Thursday, November 13, 2008

Finnerty v. Board of Registered Nursing (Cal. Ct. App. - Nov. 13, 2008)

I knew that there were disputes at the margin about the chain of command in, say, the military. You can't just uniformly say you were "following orders" and be in the clear; there's a degree of professional judgment (albeit circumscribed) involved as well. Until I read this case, I was less informed about the "chain of command" at a hospital; or, at least, the relative roles of doctors and nurses. But now I know a bit more.

Moreover, given that your life and welfare is much more likely to be at stake in a hospital than in the hands of the military (at least nowadays), practically speaking, this is a good topic to understand. The question here is whether a particular nurse (Ellen Finnerty) should have her license taken away for countermanding orders of a doctor. Basically, you had a very sick patient with very labored breathing, but when the doctor ordered immediate intubation (in the hospital room), the nurse disagreed, and whisked the patient off to the ICU for intubation therein instead.

My reaction to the case varied a little bit page-by-page. Initially, I thought that the nurse was totally and completely in the wrong. And my intuition was definitely that the doctor -- not the nurse -- should clearly be in charge. But then, after reading various paragraphs, I thought there might actually have been good reason for the nurse's decision; namely, that intubation might have been a lot safer in the ICU, and she argued that the intubation would actually have taken place faster there since the room didn't have the staff or equipment to do the intubation within the 5 minutes it would take to roll the patient to the ICU and intubate there. If that was indeed the case, then I could see why the nurse might have acted the way she did. And presume -- and I've been around hospitals a lot lately -- that nurses generally don't countermand the express orders of a doctor on a whim, and that when they do so, they typically feel like they've got a darn good reason for doing so.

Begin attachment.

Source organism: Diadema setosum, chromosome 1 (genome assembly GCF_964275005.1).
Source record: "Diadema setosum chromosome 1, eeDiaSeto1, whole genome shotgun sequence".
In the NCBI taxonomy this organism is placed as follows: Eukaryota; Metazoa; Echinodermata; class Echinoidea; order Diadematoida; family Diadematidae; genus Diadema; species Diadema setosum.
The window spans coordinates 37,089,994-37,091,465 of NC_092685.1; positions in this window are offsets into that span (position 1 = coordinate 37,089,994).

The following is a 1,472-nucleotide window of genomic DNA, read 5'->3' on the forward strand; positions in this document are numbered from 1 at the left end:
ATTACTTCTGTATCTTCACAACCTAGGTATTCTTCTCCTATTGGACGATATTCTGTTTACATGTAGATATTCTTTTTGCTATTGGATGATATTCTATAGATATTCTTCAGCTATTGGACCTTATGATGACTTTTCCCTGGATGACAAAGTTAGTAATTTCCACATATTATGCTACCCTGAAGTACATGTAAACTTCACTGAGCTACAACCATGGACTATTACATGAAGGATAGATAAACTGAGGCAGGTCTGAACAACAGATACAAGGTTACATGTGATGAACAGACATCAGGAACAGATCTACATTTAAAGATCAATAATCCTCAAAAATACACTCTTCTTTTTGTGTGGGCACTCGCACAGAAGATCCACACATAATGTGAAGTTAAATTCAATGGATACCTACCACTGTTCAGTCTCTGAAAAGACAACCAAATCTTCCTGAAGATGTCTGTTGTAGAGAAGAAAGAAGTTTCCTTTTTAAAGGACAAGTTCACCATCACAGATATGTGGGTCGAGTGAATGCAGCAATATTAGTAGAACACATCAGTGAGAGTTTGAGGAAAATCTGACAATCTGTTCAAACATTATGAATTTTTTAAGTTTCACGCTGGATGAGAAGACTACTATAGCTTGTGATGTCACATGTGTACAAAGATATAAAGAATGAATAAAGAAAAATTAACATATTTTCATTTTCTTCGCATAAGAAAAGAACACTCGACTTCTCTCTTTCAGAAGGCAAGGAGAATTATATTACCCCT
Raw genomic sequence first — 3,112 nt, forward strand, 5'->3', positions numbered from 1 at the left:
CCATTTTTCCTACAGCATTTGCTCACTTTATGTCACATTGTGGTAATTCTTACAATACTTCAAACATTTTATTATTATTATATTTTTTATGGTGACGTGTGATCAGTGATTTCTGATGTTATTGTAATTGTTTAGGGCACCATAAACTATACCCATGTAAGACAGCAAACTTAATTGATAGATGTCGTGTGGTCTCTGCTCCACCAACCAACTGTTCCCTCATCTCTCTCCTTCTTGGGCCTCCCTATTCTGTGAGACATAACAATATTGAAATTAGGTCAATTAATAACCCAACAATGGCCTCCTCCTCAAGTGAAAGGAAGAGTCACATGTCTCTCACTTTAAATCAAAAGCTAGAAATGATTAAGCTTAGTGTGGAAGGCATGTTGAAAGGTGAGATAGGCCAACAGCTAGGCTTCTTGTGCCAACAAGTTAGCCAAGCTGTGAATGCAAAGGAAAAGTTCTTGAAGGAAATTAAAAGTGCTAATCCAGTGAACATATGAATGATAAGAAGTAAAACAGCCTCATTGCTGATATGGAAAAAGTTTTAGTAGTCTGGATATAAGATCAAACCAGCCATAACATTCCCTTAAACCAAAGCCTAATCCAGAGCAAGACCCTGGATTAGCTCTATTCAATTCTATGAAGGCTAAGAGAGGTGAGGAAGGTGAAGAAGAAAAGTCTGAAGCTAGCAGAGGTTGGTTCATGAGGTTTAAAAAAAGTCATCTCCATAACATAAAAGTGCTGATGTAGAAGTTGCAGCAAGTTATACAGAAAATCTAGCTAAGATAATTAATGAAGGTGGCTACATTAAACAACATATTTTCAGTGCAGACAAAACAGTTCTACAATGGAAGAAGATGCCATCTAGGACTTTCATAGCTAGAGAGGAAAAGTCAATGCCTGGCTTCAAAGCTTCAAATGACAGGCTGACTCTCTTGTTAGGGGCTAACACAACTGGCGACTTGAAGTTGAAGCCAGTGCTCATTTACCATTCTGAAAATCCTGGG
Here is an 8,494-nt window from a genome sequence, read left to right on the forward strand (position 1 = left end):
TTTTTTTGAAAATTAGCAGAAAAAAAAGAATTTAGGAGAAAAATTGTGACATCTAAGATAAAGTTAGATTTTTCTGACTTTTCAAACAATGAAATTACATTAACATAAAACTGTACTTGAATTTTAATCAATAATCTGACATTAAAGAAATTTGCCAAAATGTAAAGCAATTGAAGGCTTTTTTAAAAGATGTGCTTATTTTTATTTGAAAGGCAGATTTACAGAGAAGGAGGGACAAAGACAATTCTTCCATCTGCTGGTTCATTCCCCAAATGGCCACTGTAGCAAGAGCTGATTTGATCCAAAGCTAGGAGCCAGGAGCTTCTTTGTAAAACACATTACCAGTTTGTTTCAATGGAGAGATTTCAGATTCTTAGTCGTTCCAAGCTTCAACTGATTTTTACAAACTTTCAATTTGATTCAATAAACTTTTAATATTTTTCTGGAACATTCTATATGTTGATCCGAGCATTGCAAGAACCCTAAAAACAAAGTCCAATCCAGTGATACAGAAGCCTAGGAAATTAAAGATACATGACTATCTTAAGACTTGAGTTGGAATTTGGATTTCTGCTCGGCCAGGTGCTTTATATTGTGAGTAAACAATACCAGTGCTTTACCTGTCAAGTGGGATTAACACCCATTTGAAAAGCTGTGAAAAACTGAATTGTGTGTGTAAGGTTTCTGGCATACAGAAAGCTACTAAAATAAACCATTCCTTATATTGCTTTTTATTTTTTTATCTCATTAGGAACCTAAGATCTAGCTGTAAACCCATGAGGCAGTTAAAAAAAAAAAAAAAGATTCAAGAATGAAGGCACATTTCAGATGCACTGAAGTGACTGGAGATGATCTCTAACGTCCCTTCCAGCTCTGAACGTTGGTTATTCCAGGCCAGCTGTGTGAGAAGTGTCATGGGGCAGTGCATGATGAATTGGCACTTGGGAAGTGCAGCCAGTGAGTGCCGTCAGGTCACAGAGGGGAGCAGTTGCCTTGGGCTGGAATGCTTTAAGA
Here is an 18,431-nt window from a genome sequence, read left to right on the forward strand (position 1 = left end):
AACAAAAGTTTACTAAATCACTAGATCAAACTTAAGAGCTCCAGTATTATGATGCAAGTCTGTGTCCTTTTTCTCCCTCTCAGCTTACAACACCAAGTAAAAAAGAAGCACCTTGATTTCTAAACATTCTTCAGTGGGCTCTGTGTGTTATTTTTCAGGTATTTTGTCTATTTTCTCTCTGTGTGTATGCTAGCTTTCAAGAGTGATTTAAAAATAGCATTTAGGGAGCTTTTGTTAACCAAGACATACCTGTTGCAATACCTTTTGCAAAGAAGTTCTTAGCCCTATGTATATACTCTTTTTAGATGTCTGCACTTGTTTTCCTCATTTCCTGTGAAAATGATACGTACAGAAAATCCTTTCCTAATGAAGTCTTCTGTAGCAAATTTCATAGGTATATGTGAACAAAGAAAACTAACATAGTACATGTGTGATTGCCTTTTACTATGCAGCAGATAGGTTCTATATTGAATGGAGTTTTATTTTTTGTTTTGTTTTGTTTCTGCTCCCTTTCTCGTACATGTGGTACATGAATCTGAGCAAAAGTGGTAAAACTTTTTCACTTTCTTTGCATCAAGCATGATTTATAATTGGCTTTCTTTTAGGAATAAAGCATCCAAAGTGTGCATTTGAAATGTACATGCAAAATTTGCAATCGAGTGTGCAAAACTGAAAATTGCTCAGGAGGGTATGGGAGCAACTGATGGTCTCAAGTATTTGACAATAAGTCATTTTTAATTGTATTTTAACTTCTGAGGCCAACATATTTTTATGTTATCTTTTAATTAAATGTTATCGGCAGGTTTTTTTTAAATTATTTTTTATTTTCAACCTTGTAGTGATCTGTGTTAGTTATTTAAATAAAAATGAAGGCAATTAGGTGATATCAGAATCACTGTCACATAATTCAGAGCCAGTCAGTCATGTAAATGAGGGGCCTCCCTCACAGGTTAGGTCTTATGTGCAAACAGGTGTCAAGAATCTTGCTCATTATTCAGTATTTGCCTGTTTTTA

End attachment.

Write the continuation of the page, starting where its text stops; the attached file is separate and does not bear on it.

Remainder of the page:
But, in the end, I think that Justice Cooper gets in right. On both the facts as well as the law. Yes, nurses have the power to countermand clearly dangerous orders. But this one wasn't. The intubation originally ordered by the doctor could indeed have taken place more rapidly in the room. And hence, especially when giving the decision below deference, the decision to revoke the nurse's license was justified. You can refuse to follow the orders of those superior to you. But if you do, you'd better be right. And here, the nurse wasn't. And the fact that the patient died a mere hours after the delayed intubation -- even if (as the Court of Appeals recognizes) the delay had nothing to do with the death -- surely doesn't help the nurse's position.

This stuff matters. Part of me profoundly respects a nurse for putting her own booty on the line if she does so in a sincere attempt to advance the welfare of the patient. That's an incredible, incredible thing. On the other hand, if the nurse countermands an important order merely because (as at least alleged here) she thought that an immediate in-room intubation would be a hassle to the staff and patients at shift-change time, well, in that event, I'm not at all bummed that you lose your license.

In the end, I agree with Justice Cooper. The casual reader, or justice on the Court of Appeal, can't tell for sure which version of the facts is right. Both versions have some support. So, right or wrong, you affirm.